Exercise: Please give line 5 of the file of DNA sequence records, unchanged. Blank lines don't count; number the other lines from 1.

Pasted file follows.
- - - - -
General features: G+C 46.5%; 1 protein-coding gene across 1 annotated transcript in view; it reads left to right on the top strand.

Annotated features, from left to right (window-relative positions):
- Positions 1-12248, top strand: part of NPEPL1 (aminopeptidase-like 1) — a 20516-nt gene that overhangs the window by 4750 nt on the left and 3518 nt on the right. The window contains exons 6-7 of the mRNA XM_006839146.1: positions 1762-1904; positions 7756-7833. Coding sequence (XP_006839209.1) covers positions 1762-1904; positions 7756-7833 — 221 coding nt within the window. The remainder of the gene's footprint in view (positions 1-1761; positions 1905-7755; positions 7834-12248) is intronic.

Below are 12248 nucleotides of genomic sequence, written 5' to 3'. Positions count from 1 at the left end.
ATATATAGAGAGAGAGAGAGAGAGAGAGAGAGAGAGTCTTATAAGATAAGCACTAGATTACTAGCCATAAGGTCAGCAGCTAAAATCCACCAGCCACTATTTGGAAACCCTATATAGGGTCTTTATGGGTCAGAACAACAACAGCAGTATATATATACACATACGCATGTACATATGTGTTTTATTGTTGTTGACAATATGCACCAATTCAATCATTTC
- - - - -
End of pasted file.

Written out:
ATATATAGAGAGAGAGAGAGAGAGAGAGAGAGAGAGTCTTATAAGATAAGCACTAGATTACTAGCCATAAGGTCAGCAGCTAAAATCCACCAGCCACTATTTGGAAACCCTATATAGGGTCTTTATGGGTCAGAACAACAACAGCAGTATATATATACACATACGCATGTACATATGTGTTTTATTGTTGTTGACAATATGCACCAATTCAATCATTTC